Edouard Vuillard was one of a group of young Parisian art students who in 1888 formed a secret brotherhood called 'the Nabis'. The name derived from the Hebrew word for 'prophets', and though there was nothing particularly Jewish about their philosophy, the name does suggest their almost religious sense of mission.
While the Impressionists, such as Renoir, whose work A Gust of Wind can be seen in the Fitzwilliam , painted in the open air, and were concerned with the effects of natural light on natural forms, the Nabis looked, as Vuillard does in this early work, to the interior: the interiors of homes and the interior lives of people, both subject and artist. It was not so much light as pattern that fascinated them. They were less interested in nature than in emotion. These young prophets preached the gospel according to the painter Paul Gauguin. Their icon was a work by Paul Serusier, which they called 'The Talisman', an expressionistic landscape painted under Gauguin's guidance, in the south of France.
The style of this interior by Vuillard shows well his Nabi credentials, although many of his colleagues worked on a larger scale. A woman is taking a break from domestic work. The sitter is actually Vuillard's sister, Marie. Her broom lies against the door jamb. There is a cup of coffee on the table beside her. She sits, hands folded on her knee, staring into the middle distance. It is a private, restful moment, the kind of non-event that might have taken place in countless middle-class households all over Paris on any given day in the 1890s. But if the subject-matter is mundane, Vuillard's treatment of it is anything but.
The light pink of the left side of the woman's face and her hands shows us that this woman is real, fleshly. But otherwise she harmonises entirely with the room in which she so quietly and unobtrusively sits. The shadow on the left side of her face is made up from the colours of her dress, the wallpaper and the tablecloth. The shape of her body is effectively camouflaged, scarcely distinguishable against the patterns behind her. Her garment seems to buzz where the creases and folds catch the greeny-yellow light.
Her hair reflects the same highlights. The broom takes on the colour of the floral pattern on the wallpaper. Only the blue and white coffee cup, cropped at the left of the picture, retains its own discrete colours. It reminds us of the reality behind this otherwise expressionistic scene.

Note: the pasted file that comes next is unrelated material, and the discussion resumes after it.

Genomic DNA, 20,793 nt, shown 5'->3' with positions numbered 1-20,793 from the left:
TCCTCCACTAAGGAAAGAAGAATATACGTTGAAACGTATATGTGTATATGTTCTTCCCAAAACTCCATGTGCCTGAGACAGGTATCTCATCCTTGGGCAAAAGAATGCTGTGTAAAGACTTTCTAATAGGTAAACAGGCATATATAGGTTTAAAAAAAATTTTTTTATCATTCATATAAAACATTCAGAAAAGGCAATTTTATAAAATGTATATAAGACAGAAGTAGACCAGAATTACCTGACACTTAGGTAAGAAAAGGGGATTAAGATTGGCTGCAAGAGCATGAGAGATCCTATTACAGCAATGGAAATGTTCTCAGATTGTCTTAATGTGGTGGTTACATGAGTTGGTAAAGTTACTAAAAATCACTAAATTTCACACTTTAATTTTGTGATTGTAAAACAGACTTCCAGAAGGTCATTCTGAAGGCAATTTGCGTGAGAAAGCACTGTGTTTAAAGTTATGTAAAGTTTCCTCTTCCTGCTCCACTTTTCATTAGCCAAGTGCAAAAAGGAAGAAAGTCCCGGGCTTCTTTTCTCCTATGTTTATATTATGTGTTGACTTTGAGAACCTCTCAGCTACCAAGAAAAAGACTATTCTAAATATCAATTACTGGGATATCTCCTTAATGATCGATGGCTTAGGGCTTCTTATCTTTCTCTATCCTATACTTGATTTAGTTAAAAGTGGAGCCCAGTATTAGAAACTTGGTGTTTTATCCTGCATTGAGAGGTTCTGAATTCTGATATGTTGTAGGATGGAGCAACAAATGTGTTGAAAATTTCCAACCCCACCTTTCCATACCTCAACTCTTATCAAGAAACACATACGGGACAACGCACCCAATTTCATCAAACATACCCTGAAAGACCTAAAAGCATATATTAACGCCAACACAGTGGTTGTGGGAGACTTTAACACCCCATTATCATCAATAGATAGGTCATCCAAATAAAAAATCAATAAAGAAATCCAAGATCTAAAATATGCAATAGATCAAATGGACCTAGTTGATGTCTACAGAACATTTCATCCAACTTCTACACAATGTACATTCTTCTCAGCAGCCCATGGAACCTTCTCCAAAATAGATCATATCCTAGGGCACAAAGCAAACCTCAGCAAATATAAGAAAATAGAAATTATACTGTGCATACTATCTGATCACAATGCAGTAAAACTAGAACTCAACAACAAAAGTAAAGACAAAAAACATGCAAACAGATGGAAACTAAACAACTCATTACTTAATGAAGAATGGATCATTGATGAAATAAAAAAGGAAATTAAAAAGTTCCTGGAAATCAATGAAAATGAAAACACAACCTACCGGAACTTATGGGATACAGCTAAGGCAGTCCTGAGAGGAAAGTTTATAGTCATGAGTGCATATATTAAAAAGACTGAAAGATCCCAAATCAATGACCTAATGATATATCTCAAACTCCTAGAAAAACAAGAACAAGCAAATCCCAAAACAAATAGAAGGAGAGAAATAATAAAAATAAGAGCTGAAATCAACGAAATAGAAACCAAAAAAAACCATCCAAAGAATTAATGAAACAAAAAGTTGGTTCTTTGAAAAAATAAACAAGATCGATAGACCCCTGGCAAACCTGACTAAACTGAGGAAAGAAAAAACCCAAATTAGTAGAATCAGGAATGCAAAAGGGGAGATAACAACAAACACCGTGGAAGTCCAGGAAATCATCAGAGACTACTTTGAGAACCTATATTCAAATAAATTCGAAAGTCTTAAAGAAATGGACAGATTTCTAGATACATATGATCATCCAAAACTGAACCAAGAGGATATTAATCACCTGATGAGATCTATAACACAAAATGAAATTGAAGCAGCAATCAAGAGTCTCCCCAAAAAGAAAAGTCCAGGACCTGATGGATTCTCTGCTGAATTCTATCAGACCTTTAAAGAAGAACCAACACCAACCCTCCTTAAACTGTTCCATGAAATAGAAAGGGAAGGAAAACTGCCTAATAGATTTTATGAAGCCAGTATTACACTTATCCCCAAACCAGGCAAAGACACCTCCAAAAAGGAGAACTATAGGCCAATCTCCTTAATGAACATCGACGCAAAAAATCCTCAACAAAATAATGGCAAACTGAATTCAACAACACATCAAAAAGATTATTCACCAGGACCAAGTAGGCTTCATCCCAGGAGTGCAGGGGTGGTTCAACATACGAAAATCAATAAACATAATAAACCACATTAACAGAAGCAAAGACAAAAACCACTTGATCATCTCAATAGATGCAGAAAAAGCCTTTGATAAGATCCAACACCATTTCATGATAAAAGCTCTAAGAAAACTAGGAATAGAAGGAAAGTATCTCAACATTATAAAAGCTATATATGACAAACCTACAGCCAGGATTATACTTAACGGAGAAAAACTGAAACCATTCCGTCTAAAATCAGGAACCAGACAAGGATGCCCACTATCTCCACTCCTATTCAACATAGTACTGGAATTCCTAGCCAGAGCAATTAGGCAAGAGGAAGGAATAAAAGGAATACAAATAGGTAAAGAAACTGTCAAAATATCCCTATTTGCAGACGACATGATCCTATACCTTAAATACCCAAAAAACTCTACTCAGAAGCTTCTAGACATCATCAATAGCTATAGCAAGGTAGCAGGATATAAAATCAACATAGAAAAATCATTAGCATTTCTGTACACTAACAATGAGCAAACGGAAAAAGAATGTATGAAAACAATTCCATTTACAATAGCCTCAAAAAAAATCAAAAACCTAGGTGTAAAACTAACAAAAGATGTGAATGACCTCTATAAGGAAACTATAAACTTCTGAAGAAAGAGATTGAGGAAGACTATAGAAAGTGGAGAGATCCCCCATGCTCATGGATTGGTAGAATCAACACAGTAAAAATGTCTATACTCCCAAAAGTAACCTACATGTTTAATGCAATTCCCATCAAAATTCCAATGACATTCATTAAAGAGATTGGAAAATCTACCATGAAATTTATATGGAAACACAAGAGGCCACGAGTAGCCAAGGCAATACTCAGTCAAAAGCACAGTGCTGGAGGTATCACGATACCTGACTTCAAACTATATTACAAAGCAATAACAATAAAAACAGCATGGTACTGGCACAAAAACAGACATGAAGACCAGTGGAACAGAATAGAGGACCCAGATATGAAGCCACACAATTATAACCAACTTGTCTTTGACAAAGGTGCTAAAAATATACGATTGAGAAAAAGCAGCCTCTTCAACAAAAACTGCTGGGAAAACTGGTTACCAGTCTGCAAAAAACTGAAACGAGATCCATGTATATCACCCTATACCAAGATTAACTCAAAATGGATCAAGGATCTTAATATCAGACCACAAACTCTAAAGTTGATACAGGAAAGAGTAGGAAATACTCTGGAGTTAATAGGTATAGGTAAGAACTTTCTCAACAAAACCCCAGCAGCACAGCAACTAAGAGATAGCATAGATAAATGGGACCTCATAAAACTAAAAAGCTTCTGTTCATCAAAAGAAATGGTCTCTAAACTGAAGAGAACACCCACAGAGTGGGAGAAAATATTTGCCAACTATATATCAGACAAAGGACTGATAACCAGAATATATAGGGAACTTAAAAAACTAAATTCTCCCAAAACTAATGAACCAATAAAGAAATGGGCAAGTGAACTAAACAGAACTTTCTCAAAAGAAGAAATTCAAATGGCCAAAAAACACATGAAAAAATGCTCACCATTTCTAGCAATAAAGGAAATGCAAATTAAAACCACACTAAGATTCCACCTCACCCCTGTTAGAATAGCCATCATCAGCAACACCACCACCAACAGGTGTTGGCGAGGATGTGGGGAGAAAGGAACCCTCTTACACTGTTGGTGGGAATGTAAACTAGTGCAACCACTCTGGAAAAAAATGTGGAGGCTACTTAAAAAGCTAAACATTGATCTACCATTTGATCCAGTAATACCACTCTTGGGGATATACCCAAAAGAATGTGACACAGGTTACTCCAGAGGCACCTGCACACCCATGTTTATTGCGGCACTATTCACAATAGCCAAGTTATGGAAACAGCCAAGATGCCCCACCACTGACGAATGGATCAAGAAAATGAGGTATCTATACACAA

The woman, then, is an integral part of her interior, and seems to both absorb and reflect the colours around her. Does the room somehow suggest her inner life? Do the tones and patterns reflect her mood and state of mind?
Vuillard, who never married, grew up in a household of women: his widowed mother and Marie ran a dressmaking workshop in the family home. Many of his early works show women indoors, at work or at rest, and there is a strong sense of sympathy between artist and subject. The example in the Fitzwilliam, though highly modern in style, reflects Vuillard's interest in seventeenth-century Dutch interiors, such as those painted by Vermeer.
In the period when he made this painting, Vuillard was sharing a studio with fellow Nabi, Pierre Bonnard. The Oil Lamp [PD.28-1998], an interior by Bonnard in the Fitzwilliam, shows just how close the two painters were in outlook. With their liking for flat colours and simple lines, and their interest in decorative pattern, the Nabis were admirers of nineteenth-century Japanese woodcuts. The members of the brotherhood gave each other nicknames. Bonnard was known as 'the very Japanese Nabi'. Not to be outdone, the painter Paul Ranson, at whose house ('the temple') the group met, was called 'the Nabi even more Japanese than the Japanese Nabi'.
With Bernheim, Jeune & Fils, Paris, 1903; with Wildenstein, 1946; D.W. Tooth (by 1949) from whose estate, allocated
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